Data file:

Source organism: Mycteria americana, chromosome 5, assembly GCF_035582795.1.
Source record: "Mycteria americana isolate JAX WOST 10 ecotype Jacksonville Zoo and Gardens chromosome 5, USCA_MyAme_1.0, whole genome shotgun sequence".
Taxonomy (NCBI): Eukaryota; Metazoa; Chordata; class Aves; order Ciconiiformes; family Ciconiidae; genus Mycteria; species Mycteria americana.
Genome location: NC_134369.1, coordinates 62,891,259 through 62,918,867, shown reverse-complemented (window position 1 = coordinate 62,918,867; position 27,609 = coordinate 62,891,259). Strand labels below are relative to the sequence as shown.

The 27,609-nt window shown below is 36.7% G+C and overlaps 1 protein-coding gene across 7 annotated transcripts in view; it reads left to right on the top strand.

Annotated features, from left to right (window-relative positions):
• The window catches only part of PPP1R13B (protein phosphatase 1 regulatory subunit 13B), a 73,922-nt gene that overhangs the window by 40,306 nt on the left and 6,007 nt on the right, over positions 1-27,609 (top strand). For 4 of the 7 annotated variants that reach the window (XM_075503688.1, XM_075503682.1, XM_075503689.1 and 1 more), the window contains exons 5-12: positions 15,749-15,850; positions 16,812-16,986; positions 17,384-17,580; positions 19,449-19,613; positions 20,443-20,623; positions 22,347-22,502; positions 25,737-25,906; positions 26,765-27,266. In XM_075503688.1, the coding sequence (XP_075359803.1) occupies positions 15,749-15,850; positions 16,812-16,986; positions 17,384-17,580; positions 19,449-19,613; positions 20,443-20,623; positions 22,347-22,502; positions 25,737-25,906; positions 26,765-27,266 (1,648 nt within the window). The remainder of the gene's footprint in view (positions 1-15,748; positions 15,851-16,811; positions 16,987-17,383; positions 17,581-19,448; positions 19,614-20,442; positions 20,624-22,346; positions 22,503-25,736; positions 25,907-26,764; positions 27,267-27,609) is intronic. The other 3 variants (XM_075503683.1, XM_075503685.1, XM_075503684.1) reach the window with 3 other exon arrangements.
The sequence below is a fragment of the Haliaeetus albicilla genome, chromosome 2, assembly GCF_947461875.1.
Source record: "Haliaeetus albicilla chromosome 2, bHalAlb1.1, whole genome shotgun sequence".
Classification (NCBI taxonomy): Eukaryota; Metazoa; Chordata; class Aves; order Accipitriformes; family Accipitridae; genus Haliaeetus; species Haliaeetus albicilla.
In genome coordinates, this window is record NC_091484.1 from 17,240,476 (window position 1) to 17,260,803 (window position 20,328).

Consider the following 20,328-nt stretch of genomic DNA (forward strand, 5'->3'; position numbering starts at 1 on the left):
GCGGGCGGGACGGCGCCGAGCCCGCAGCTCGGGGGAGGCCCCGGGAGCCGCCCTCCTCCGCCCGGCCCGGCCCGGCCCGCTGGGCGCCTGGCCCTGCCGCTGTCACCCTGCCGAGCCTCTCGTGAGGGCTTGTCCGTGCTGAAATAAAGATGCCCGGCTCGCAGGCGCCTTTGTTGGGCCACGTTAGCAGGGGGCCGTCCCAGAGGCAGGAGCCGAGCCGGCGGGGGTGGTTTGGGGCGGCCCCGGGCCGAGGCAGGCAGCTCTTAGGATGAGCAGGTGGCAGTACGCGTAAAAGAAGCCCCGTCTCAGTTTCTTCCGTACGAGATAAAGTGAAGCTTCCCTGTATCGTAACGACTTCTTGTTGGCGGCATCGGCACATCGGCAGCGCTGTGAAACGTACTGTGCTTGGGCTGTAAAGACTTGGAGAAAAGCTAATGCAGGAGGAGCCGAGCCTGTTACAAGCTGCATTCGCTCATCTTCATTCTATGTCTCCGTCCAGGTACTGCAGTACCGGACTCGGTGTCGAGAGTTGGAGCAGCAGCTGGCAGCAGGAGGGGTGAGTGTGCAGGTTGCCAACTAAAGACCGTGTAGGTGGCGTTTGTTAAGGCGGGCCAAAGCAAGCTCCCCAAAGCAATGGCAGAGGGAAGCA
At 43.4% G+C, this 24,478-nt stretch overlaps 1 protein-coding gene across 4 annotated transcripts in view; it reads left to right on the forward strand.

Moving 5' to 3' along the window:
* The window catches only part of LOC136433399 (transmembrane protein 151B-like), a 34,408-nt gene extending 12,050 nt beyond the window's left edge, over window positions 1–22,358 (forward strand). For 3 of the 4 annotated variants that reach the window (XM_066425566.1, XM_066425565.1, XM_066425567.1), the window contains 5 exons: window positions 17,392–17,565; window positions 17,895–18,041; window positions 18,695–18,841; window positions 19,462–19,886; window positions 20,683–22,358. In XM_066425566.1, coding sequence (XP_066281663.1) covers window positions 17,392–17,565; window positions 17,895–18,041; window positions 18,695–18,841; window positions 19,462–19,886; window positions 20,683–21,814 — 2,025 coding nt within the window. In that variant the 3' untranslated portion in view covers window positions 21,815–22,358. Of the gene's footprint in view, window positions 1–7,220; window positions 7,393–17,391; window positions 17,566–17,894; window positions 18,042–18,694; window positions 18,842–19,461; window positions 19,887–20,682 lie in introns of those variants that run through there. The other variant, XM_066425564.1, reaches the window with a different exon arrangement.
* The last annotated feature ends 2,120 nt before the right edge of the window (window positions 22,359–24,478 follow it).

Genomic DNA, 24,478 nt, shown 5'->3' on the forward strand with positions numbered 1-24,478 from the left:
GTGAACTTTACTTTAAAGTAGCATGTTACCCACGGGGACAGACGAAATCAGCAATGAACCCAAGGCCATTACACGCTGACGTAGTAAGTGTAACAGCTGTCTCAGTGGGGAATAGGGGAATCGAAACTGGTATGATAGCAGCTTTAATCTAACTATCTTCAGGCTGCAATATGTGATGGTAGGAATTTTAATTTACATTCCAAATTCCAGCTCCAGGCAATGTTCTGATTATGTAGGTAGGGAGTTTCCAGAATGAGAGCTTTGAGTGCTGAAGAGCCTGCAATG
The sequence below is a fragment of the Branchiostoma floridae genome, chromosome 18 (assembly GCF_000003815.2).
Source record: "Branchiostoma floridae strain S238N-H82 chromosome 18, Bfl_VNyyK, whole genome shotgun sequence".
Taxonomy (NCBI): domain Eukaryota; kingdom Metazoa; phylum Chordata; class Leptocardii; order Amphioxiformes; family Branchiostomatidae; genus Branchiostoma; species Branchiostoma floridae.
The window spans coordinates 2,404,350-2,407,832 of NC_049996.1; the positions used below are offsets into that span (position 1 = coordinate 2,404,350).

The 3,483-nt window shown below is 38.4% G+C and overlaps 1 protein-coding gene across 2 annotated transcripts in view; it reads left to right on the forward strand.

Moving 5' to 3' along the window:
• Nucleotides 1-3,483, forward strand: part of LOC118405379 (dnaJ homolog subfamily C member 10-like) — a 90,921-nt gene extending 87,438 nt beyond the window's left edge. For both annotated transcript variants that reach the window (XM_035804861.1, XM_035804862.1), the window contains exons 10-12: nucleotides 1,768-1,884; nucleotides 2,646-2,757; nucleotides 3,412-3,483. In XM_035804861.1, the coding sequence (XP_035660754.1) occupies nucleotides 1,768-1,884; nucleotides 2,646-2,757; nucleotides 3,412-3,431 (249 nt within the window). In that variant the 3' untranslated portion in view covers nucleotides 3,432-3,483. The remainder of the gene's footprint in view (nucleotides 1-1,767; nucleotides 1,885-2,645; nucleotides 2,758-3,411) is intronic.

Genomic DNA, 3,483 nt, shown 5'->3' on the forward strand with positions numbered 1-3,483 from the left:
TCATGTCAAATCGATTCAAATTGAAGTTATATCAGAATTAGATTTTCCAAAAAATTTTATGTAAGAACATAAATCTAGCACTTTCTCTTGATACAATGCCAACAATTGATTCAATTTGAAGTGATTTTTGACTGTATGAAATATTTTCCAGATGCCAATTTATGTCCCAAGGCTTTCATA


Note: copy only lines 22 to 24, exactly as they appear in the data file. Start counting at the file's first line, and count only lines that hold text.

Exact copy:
Taxonomy (NCBI): domain Eukaryota; kingdom Metazoa; phylum Chordata; class Leptocardii; order Amphioxiformes; family Branchiostomatidae; genus Branchiostoma; species Branchiostoma floridae.
The window spans coordinates 2,404,350-2,407,832 of NC_049996.1; the positions used below are offsets into that span (position 1 = coordinate 2,404,350).

The 3,483-nt window shown below is 38.4% G+C and overlaps 1 protein-coding gene across 2 annotated transcripts in view; it reads left to right on the forward strand.